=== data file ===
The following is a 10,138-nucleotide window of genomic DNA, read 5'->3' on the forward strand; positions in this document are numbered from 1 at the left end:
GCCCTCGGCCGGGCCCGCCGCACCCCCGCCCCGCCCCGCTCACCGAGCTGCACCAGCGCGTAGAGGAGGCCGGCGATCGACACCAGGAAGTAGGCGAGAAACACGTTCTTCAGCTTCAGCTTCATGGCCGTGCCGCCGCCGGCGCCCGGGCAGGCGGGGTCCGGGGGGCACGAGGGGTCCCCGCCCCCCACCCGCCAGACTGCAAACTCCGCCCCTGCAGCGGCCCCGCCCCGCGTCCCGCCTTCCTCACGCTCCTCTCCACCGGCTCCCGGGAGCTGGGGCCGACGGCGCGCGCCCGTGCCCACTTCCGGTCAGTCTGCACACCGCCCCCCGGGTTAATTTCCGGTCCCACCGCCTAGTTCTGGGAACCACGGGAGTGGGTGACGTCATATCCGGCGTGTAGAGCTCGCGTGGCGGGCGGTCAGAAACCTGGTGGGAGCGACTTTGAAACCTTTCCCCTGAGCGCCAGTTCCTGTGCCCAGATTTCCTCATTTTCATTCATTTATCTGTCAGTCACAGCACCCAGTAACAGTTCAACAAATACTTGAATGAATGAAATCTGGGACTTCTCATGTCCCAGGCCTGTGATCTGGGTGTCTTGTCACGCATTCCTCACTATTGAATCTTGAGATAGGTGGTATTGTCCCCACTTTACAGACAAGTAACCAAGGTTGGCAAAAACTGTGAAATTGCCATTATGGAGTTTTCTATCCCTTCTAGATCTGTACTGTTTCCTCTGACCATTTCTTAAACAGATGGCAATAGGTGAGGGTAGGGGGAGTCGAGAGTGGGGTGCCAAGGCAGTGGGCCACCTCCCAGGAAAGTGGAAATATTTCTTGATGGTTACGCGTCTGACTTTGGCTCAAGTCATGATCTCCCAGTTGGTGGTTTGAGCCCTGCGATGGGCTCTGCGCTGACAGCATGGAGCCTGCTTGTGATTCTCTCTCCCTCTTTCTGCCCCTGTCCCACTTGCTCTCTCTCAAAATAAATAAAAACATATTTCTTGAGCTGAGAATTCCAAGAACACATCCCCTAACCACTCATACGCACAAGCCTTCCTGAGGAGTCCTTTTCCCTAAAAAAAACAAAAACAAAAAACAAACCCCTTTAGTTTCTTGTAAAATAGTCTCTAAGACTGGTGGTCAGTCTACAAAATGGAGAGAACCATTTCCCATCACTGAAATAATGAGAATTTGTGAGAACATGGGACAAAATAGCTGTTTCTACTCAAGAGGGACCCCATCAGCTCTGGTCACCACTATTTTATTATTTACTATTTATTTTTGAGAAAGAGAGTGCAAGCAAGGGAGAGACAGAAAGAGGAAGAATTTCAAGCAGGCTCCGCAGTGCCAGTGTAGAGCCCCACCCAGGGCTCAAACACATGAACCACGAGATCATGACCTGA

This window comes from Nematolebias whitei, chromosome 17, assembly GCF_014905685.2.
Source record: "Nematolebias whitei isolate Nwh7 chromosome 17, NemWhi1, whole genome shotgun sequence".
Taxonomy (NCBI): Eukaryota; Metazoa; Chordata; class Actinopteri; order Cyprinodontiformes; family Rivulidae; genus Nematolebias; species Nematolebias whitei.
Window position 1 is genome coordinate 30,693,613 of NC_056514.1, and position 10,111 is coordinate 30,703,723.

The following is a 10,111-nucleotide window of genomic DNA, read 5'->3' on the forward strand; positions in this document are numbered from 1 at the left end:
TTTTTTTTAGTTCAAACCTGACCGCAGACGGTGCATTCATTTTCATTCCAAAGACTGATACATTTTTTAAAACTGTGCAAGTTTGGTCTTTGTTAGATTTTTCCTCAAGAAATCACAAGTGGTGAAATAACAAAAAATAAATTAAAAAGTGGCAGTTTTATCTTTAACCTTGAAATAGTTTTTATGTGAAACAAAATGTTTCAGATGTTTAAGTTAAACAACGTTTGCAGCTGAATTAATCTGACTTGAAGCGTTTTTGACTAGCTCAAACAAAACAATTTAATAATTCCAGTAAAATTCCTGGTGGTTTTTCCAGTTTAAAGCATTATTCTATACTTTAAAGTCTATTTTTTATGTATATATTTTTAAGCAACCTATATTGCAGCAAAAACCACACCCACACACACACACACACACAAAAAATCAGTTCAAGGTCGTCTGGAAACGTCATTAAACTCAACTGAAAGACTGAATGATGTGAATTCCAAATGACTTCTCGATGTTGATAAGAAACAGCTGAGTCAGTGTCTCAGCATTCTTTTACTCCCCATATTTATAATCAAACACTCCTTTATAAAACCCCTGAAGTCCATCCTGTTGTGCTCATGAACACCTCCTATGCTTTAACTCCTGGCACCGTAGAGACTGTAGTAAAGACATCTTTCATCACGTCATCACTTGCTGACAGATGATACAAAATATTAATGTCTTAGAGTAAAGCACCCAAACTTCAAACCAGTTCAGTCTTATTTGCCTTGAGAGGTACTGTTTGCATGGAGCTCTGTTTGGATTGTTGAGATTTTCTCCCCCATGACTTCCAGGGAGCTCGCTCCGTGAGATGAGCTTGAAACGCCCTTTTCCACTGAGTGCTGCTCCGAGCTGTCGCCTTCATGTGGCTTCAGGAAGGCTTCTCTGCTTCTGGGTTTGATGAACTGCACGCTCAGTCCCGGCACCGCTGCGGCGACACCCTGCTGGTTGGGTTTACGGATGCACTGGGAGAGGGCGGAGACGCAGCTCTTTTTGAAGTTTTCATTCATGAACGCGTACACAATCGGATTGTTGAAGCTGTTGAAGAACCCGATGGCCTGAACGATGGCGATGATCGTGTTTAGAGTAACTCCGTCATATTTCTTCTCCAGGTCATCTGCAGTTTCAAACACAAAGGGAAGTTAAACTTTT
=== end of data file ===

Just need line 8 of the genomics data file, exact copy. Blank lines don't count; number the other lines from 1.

TTTTTTTTAGTTCAAACCTGACCGCAGACGGTGCATTCATTTTCATTCCAAAGACTGATACATTTTTTAAAACTGTGCAAGTTTGGTCTTTGTTAGATTTTTCCTCAAGAAATCACAAGTGGTGAAATAACAAAAAATAAATTAAAAAGTGGCAGTTTTATCTTTAACCTTGAAATAGTTTTTATGTGAAACAAAATGTTTCAGATGTTTAAGTTAAACAACGTTTGCAGCTGAATTAATCTGACTTGAAGCGTTTTTGACTAGCTCAAACAAAACAATTTAATAATTCCAGTAAAATTCCTGGTGGTTTTTCCAGTTTAAAGCATTATTCTATACTTTAAAGTCTATTTTTTATGTATATATTTTTAAGCAACCTATATTGCAGCAAAAACCACACCCACACACACACACACACACAAAAAATCAGTTCAAGGTCGTCTGGAAACGTCATTAAACTCAACTGAAAGACTGAATGATGTGAATTCCAAATGACTTCTCGATGTTGATAAGAAACAGCTGAGTCAGTGTCTCAGCATTCTTTTACTCCCCATATTTATAATCAAACACTCCTTTATAAAACCCCTGAAGTCCATCCTGTTGTGCTCATGAACACCTCCTATGCTTTAACTCCTGGCACCGTAGAGACTGTAGTAAAGACATCTTTCATCACGTCATCACTTGCTGACAGATGATACAAAATATTAATGTCTTAGAGTAAAGCACCCAAACTTCAAACCAGTTCAGTCTTATTTGCCTTGAGAGGTACTGTTTGCATGGAGCTCTGTTTGGATTGTTGAGATTTTCTCCCCCATGACTTCCAGGGAGCTCGCTCCGTGAGATGAGCTTGAAACGCCCTTTTCCACTGAGTGCTGCTCCGAGCTGTCGCCTTCATGTGGCTTCAGGAAGGCTTCTCTGCTTCTGGGTTTGATGAACTGCACGCTCAGTCCCGGCACCGCTGCGGCGACACCCTGCTGGTTGGGTTTACGGATGCACTGGGAGAGGGCGGAGACGCAGCTCTTTTTGAAGTTTTCATTCATGAACGCGTACACAATCGGATTGTTGAAGCTGTTGAAGAACCCGATGGCCTGAACGATGGCGATGATCGTGTTTAGAGTAACTCCGTCATATTTCTTCTCCAGGTCATCTGCAGTTTCAAACACAAAGGGAAGTTAAACTTTT